In an exclusive interview, Current Affairs & Sport Editor Dylan White talks all things cycling with former World Number One Sean Kelly.
When we look back at some of Ireland’s greatest ever athletes, a select few names come to mind. Sean Kelly is arguably up there with the best. Kelly was born in 1956 and grew up on a farm at Curraghduff, not far from Carrick-on-Suir in County Waterford, near the border with County Tipperary.
Kelly began his illustrious adventure in cycling at the mere age of eight when he first rode his father’s bicycle, “through the crossbar, not big enough to get over the crossbar,” he recollects. Kelly then began to cycle to Crehana National school at the age of ten when he felt safe on the road.
The local cycling club, Carrick Wheelers, had begun a recruitment drive looking for youths to participate in races. However, a dispute amongst the committee saw a few members split to form a rival organisation, the Carrick Wheelers Road Club. Kelly decided to get involved and was given a good handicap in his first race. Kelly recalls: “I went off like hell and won the race”.
Kelly identified cycling as an escape route from the farm and it got him out of Ireland for the first time too. He gradually progressed through the ranks, representing Ireland at both junior and amateur level. However, Kelly admits that he didn’t know much about the profession when he started out. Unlike cyclists today who have access to a great deal of information online, Kelly didn’t have a lot of experience and didn’t even know much about the Tour de France.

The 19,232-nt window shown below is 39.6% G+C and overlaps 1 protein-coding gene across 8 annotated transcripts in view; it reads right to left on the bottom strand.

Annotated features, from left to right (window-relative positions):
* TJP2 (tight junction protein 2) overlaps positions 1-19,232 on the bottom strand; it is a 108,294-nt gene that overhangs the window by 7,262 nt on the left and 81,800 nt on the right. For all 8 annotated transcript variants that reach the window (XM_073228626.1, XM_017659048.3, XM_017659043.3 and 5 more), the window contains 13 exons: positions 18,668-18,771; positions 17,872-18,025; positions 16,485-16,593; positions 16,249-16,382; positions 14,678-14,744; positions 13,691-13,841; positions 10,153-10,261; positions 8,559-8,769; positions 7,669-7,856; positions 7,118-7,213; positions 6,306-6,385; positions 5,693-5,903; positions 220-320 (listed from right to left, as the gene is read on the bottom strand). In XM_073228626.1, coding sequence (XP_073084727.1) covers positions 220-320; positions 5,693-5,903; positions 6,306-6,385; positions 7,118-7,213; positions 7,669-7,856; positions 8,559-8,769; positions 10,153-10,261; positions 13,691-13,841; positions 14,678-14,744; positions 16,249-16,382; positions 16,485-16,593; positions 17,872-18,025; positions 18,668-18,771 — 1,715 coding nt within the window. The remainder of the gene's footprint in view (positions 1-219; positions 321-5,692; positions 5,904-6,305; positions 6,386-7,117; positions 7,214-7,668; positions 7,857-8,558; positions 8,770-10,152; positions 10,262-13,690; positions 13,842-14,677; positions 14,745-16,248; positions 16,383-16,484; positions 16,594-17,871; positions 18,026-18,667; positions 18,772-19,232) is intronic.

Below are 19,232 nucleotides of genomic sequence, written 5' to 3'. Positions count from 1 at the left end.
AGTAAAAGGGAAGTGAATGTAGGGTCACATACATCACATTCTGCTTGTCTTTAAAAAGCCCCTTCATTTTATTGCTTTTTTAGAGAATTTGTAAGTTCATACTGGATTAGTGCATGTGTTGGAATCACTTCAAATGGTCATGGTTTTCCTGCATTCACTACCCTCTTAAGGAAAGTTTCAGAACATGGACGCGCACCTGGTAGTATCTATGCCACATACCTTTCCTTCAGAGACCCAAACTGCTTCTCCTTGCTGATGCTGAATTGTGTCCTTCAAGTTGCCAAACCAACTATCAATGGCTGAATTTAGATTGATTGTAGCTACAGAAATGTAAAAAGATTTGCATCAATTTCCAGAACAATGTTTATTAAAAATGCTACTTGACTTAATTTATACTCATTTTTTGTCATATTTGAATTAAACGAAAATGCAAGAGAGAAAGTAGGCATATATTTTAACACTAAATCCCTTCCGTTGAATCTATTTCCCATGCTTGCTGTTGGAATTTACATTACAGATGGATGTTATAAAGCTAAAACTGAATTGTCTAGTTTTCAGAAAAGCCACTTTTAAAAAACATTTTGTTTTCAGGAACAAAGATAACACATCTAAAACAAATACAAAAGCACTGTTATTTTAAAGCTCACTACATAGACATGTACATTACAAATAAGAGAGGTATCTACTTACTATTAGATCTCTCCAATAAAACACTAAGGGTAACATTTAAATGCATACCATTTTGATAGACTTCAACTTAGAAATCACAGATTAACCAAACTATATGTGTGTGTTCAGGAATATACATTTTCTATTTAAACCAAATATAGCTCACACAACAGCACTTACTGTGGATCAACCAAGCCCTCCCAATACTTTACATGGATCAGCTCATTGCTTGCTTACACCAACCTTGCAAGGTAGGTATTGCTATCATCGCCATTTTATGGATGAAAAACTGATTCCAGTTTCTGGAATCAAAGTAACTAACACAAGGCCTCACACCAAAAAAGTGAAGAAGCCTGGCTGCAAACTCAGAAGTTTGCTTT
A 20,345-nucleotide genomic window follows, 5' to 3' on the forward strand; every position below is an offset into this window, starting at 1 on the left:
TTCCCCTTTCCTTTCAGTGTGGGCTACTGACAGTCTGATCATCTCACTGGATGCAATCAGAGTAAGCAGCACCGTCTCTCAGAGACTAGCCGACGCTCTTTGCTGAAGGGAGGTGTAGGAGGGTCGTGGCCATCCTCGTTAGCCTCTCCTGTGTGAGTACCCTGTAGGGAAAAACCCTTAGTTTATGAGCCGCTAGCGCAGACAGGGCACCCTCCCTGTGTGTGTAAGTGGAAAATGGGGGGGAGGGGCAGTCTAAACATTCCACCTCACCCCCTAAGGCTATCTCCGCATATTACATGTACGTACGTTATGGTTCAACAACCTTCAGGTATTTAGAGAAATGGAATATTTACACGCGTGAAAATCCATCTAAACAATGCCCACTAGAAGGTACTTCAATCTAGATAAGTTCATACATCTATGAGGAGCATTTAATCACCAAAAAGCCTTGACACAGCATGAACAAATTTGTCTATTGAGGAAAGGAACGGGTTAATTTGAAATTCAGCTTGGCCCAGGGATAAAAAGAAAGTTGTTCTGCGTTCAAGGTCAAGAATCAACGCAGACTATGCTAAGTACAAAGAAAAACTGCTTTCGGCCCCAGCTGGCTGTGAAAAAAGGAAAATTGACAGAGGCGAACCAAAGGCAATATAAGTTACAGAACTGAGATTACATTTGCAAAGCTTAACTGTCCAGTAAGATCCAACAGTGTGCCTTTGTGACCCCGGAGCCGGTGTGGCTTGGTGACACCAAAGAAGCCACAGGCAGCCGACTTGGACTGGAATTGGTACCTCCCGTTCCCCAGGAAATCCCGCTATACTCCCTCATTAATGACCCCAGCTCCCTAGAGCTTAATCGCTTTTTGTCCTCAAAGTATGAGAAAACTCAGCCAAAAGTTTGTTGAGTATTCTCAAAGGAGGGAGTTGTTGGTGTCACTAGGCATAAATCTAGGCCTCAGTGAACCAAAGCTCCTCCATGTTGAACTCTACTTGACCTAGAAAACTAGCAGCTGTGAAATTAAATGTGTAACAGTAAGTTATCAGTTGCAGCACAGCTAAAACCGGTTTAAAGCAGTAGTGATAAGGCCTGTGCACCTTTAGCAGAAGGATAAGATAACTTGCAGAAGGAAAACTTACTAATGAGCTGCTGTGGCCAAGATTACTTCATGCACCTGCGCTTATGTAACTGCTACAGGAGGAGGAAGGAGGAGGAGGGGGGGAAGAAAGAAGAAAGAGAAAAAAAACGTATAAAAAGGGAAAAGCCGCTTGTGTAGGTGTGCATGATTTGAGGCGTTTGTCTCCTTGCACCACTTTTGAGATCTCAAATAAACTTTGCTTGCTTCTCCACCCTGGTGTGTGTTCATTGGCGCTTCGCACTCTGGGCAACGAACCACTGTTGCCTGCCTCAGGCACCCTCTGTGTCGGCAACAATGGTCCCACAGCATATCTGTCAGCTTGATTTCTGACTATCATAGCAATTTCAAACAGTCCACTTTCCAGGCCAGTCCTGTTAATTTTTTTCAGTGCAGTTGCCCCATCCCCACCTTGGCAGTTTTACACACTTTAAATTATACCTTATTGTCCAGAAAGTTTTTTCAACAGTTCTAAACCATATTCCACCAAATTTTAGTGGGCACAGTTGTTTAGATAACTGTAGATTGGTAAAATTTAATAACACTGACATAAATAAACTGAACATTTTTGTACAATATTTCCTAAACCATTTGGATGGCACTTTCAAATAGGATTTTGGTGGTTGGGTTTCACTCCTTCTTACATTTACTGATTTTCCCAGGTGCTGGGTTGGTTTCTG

In 1975, Kelly along with two Irish and two Scottish riders were invited to participate in a race in South Africa as part of a British team. “We went there and competed under false names, not expecting to get caught out. We were competing down there while Liz Taylor was on her second honeymoon with Burton in a place called Port Elizabeth and there were a lot of British tabloids present,” Kelly said. The team of riders understandably garnered huge interest amongst the British media who wanted to do a cover story on them. However, the riders’ failure to cooperate and talk to the media started to create suspicion. A number of photographs were taken of the riders and sent back to British Cycling who investigated and dealt with the matter from there on. “I got suspended from taking part in the Olympic Games, so I decided to go to France and compete there for a year. That was where my professional contract started off.”
Kelly turned professional in 1977, at a time when cycling was dominated by riders from the sport’s European heartland. Although he first made an impression as a fast, fearless and sometimes reckless sprinter, Kelly evolved into one of cycling’s greatest ever all-rounders, succeeding in major international stage races. He went on to win an unprecedented number of races, appearing unbeatable in one-day races and classics including Paris–Roubaix, Liège–Bastogne–Liège, Giro di Lombardia and Milan–San Remo, earning him the nickname King Kelly. “You need a little bit of luck on your side in order win,”. By the end of 1984, the Union Cycliste Internationale, the world governing body, had introduced a computerised ranking system and Kelly was officially ranked the undisputed number one rider in the world.